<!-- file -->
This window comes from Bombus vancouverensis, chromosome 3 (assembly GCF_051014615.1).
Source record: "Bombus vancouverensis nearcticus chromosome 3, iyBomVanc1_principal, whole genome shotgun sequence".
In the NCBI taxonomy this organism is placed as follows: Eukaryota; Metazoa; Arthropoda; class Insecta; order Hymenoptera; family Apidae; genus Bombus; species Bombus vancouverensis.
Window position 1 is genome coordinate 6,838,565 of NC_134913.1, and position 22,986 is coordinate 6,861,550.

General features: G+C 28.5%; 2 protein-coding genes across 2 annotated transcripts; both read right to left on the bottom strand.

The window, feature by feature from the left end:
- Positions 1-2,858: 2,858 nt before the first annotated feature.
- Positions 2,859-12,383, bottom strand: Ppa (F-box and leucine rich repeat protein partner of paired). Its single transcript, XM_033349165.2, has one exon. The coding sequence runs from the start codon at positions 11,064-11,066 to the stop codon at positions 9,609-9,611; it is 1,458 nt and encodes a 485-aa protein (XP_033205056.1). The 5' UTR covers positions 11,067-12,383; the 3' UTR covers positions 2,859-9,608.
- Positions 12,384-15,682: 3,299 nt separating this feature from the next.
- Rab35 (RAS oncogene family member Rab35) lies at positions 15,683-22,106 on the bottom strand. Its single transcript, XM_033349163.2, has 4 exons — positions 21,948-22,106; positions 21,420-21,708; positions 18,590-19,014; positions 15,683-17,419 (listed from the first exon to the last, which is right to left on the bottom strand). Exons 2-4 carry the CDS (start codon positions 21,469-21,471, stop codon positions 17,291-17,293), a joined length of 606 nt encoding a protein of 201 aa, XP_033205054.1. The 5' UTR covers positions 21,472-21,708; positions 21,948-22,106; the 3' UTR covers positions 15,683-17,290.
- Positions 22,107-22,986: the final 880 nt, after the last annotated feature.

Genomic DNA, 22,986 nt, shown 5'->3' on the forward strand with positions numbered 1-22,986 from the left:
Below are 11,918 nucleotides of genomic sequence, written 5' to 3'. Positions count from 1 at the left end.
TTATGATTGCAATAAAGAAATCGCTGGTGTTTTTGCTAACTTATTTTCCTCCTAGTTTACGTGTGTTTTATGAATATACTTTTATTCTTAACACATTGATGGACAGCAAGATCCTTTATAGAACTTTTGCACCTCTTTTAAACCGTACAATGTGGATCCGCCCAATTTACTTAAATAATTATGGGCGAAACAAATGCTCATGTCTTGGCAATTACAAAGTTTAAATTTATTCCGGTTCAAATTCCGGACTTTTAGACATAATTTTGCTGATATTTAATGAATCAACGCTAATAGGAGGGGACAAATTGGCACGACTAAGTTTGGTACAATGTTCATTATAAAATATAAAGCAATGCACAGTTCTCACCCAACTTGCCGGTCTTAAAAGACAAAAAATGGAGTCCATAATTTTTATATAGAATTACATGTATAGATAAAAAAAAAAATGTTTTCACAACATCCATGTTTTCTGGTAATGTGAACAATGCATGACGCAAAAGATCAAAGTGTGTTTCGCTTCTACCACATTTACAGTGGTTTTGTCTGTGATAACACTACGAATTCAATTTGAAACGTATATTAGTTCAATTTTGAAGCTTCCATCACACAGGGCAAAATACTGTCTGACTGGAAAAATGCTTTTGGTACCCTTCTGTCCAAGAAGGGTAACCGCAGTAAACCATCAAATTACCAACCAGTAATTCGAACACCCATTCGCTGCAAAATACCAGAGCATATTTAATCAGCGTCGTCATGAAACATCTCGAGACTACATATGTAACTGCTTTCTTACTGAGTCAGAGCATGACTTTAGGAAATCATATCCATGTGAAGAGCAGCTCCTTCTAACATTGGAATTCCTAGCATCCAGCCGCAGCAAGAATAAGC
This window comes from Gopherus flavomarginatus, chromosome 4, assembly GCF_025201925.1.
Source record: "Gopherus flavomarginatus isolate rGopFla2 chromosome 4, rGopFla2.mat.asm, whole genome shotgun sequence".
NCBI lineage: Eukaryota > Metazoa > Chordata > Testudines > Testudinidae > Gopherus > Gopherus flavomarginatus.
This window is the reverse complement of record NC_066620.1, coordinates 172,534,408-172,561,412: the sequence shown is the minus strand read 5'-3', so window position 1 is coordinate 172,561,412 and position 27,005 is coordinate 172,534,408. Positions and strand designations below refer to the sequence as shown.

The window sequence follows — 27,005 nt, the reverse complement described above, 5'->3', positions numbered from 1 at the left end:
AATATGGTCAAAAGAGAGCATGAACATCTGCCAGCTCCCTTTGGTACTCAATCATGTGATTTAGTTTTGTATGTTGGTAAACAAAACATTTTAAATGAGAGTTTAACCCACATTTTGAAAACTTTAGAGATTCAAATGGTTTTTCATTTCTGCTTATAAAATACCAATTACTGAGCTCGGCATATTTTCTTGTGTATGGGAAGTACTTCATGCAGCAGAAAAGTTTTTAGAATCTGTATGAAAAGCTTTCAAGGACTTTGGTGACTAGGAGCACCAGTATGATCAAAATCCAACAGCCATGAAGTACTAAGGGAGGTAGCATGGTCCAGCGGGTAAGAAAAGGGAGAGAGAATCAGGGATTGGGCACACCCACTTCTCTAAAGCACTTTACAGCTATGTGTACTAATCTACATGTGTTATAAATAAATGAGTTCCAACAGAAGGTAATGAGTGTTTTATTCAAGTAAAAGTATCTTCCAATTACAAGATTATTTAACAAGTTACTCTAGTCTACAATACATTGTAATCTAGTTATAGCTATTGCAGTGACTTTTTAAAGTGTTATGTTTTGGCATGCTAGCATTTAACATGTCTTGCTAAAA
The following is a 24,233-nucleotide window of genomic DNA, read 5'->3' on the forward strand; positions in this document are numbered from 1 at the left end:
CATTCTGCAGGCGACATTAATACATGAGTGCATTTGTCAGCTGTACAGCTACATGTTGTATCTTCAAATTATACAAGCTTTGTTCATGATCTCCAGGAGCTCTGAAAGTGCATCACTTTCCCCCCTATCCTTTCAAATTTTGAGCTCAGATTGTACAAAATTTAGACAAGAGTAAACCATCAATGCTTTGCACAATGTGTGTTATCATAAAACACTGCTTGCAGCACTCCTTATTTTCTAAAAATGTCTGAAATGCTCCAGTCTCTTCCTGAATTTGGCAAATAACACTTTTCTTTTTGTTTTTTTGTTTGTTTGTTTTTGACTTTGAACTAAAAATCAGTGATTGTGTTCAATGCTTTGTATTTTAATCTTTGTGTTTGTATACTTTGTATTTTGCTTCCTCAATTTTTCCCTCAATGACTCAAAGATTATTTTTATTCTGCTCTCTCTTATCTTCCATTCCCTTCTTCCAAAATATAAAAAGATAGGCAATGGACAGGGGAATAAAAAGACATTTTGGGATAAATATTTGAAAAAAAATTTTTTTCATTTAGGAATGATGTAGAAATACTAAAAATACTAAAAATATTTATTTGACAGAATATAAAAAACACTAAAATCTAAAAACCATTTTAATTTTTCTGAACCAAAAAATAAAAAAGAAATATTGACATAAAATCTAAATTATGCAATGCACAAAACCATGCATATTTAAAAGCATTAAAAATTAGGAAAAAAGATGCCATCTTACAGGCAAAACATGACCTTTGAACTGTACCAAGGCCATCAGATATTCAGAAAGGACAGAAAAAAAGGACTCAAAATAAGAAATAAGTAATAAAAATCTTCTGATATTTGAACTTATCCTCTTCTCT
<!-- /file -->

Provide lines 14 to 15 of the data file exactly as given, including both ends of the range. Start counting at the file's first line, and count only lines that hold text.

TTATGATTGCAATAAAGAAATCGCTGGTGTTTTTGCTAACTTATTTTCCTCCTAGTTTACGTGTGTTTTATGAATATACTTTTATTCTTAACACATTGATGGACAGCAAGATCCTTTATAGAACTTTTGCACCTCTTTTAAACCGTACAATGTGGATCCGCCCAATTTACTTAAATAATTATGGGCGAAACAAATGCTCATGTCTTGGCAATTACAAAGTTTAAATTTATTCCGGTTCAAATTCCGGACTTTTAGACATAATTTTGCTGATATTTAATGAATCAACGCTAATAGGAGGGGACAAATTGGCACGACTAAGTTTGGTACAATGTTCATTATAAAATATAAAGCAATGCACAGTTCTCACCCAACTTGCCGGTCTTAAAAGACAAAAAATGGAGTCCATAATTTTTATATAGAATTACATGTATAGATAAAAAAAAAAATGTTTTCACAACATCCATGTTTTCTGGTAATGTGAACAATGCATGACGCAAAAGATCAAAGTGTGTTTCGCTTCTACCACATTTACAGTGGTTTTGTCTGTGATAACACTACGAATTCAATTTGAAACGTATATTAGTTCAATTTTGAAGCTTCCATCACACAGGGCAAAATACTGTCTGACTGGAAAAATGCTTTTGGTACCCTTCTGTCCAAGAAGGGTAACCGCAGTAAACCATCAAATTACCAACCAGTAATTCGAACACCCATTCGCTGCAAAATACCAGAGCATATTTAATCAGCGTCGTCATGAAACATCTCGAGACTACATATGTAACTGCTTTCTTACTGAGTCAGAGCATGACTTTAGGAAATCATATCCATGTGAAGAGCAGCTCCTTCTAACATTGGAATTCCTAGCATCCAGCCGCAGCAAGAATAAGC
This window comes from Gopherus flavomarginatus, chromosome 4, assembly GCF_025201925.1.